By Colin Tooze
America is on the verge of a transportation revolution powered by self-driving technology. As this industry takes shape, Maryland’s elected leaders are facing a serious question this legislative session: Will the Old Line State embrace the future, or get left behind?
Sen. Bill Ferguson, D-Baltimore, is to be commended for taking the important step of starting this discussion by bringing state leaders together to discuss the future of self-driving technology in Maryland.
The state is in a position to realize tremendous benefits from self-driving vehicle technology, as Maryland traffic consistently ranks among the worst in the nation. Over the long term, shared self-driving vehicles have the potential to dramatically ease traffic congestion by taking more vehicles off our already-congested roadways, reduce the CO2 emissions caused by cars idling in traffic, and reduce the space set aside for parking in our cities.
More importantly, self-driving cars have the potential to save countless lives on Maryland’s roads. According to the Maryland Department Transportation, the state saw 520 traffic fatalities in 2015 — a 17% increase over 2014 totals. Self-driving cars have the potential to make our streets more safe, since 94% of car crashes around the world are caused by human error–and a self-driving car never drives drunk, becomes distracted by a text message, or falls asleep at the wheel.
Maryland lawmakers would do well to to encourage the safe deployment of this technology in the state through broad, sensible legislation that defines self-driving technology in statute; provides clear protocols for how an operator may deploy vehicles in the state; and avoids privileging one industry over another. The state of Florida passed such legislation last year, and it stands as a national model worthy of serious study in Maryland.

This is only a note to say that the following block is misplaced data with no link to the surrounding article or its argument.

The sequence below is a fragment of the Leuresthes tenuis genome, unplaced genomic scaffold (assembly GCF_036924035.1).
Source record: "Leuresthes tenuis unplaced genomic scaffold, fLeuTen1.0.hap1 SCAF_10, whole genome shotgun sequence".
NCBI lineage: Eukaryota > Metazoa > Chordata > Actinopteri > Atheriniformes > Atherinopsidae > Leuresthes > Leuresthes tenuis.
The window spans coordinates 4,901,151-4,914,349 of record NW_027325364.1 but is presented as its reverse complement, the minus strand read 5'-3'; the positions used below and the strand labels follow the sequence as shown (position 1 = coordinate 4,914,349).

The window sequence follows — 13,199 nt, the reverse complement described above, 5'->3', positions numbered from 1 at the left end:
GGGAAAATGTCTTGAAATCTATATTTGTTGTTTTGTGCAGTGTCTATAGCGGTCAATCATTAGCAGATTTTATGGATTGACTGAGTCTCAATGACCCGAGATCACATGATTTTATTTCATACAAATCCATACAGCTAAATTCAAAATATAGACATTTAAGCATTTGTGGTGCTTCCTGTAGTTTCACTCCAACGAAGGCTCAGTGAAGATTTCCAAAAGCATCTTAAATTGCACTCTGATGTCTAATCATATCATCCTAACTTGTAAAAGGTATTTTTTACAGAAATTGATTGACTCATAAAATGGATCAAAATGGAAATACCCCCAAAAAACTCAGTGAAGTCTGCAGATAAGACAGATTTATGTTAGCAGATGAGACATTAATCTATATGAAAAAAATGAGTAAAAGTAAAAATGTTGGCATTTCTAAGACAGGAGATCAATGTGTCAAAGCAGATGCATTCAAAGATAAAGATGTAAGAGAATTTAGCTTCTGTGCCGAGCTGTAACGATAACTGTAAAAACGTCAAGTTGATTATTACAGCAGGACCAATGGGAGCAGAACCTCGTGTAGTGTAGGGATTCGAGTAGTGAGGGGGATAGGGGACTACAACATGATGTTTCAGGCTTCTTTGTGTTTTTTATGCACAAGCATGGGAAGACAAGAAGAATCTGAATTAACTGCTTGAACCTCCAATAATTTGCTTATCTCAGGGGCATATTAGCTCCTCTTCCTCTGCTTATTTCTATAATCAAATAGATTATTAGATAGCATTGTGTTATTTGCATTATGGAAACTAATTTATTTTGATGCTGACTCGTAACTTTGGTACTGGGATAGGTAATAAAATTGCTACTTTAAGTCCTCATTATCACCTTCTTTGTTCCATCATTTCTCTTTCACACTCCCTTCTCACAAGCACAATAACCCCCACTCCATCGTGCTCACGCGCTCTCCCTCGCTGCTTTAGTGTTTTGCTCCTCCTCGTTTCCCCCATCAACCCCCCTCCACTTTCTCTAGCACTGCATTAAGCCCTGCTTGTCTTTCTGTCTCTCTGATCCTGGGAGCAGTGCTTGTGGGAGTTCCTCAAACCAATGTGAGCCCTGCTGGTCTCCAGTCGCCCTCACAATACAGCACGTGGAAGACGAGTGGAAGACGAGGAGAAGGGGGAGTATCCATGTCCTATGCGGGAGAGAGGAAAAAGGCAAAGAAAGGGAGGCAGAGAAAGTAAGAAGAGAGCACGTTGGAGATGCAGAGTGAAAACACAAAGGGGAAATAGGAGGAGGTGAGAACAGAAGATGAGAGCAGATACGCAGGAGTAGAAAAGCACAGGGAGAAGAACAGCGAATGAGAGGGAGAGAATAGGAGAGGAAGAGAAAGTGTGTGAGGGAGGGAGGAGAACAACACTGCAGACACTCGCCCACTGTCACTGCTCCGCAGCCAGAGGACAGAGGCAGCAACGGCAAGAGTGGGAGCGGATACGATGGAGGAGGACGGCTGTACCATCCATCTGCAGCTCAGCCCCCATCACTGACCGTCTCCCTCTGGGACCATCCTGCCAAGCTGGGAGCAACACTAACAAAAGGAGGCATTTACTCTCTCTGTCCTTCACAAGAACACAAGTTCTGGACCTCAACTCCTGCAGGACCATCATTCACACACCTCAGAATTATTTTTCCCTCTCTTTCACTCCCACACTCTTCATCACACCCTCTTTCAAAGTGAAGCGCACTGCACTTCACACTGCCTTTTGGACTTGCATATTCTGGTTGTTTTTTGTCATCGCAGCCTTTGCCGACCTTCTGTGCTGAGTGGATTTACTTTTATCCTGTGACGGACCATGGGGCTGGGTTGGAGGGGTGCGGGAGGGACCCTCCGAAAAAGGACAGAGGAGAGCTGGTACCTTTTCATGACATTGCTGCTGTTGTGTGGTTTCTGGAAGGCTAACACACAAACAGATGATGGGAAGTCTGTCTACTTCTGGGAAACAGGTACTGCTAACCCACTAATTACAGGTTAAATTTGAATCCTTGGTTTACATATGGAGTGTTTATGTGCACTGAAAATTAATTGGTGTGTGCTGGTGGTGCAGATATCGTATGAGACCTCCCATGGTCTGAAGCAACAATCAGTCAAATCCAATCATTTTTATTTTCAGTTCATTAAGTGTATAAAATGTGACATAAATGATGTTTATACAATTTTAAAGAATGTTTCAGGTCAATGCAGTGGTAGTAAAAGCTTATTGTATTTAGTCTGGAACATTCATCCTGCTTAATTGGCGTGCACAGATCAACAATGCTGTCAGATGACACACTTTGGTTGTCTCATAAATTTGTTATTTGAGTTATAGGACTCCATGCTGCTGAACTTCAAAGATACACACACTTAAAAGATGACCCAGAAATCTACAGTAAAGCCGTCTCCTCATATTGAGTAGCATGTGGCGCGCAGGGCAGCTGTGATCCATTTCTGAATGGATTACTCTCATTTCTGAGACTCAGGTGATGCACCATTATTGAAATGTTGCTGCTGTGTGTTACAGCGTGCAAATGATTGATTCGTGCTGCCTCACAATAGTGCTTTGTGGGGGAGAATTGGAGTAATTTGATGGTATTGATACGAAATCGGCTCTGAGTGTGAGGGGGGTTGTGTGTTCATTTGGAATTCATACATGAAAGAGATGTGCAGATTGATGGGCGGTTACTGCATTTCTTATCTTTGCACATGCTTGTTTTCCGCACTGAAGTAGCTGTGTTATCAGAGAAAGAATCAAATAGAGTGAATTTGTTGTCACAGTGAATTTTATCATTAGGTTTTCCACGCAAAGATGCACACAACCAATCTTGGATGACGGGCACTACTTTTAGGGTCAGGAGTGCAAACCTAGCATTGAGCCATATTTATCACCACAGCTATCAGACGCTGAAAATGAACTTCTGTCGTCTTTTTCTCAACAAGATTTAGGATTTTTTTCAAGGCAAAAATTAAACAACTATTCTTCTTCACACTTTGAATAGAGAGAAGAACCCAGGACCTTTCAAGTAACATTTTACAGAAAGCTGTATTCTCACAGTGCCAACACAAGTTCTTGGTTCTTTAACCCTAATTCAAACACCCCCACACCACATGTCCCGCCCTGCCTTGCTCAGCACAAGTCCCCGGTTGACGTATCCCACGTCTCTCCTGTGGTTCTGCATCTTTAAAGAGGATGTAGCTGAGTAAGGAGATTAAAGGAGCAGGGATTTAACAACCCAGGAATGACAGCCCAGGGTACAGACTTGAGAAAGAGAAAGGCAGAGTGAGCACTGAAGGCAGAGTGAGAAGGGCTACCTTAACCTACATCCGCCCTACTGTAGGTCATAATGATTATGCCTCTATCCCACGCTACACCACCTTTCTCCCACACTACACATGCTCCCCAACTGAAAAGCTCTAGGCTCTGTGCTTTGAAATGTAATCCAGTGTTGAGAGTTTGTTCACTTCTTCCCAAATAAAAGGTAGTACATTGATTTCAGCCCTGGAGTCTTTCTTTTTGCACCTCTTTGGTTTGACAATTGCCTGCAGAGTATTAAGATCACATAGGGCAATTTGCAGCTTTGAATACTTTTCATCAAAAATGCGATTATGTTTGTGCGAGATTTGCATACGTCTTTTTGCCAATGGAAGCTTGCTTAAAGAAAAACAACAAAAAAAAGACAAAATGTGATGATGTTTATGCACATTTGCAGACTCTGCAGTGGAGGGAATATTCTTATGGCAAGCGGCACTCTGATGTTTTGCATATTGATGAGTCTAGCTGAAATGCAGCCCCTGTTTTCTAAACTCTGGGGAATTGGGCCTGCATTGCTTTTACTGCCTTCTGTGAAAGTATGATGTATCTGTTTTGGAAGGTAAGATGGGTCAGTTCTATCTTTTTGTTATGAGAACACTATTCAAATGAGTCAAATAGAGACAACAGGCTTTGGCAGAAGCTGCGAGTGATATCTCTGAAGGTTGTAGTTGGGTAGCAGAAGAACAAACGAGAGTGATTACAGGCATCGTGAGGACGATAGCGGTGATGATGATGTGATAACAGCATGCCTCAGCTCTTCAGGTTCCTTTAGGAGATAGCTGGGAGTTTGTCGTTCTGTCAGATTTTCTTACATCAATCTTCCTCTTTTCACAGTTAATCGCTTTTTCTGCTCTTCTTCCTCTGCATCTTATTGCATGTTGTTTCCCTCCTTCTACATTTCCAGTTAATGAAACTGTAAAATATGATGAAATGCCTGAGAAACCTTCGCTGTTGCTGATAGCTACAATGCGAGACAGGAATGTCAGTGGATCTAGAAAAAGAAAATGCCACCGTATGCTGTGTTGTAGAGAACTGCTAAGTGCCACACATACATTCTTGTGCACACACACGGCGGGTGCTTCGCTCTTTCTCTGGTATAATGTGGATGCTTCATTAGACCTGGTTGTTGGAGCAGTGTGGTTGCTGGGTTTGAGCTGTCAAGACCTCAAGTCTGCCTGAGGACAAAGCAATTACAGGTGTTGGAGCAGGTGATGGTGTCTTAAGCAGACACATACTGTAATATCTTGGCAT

Unfortunately, one proposal currently before the Maryland legislature does just the opposite. The SAVE Act, SB 902, the Safe Autonomous Vehicle Act, could restrict self-driving technology and slow self-driving cars from hitting the streets.
According to a report in the Associated Press, this “self-interested” legislation is being pushed by General Motors lobbyists in statehouses around the country. The bill would limit competition by decreeing that auto manufacturers– and only auto manufacturers– may operate autonomous vehicles in the State of Maryland.
In order to justify this protectionist approach, GM points to a mythical “kid in a garage” who might one day build an unsafe self-driving car. While a number of automakers have announced plans to deploy self-driving technology, non-manufacturer companies like Uber are leaders in the field. Thanks to two of the world’s first self-driving ridesharing pilots, people in Pennsylvania and Arizona are able to take a trip in a self-driving Uber today.
Instead of creating a level playing field, the SAVE Act seems to be written for the benefit of just one company. It’s revealing that, at a hearing to discuss the SAVE Act, GM was the only automaker to offer its support for the bill. The Self-Driving Coalition for Safer Streets – which includes Ford, Lyft, Uber, Volvo, and Waymo – opposes this legislation, as does a trade group representing Nissan, Subaru, Toyota, Hyundai, and Kia.
At this early stage in the life of the technology, we should be removing impediments to the deployment of autonomous vehicles instead of writing special rules designed to benefit one company while making it difficult for others to compete.
Maryland leaders should take the time to devise policies that allow competition and innovation to thrive– not rush to put in place one that would put Maryland in the slow lane.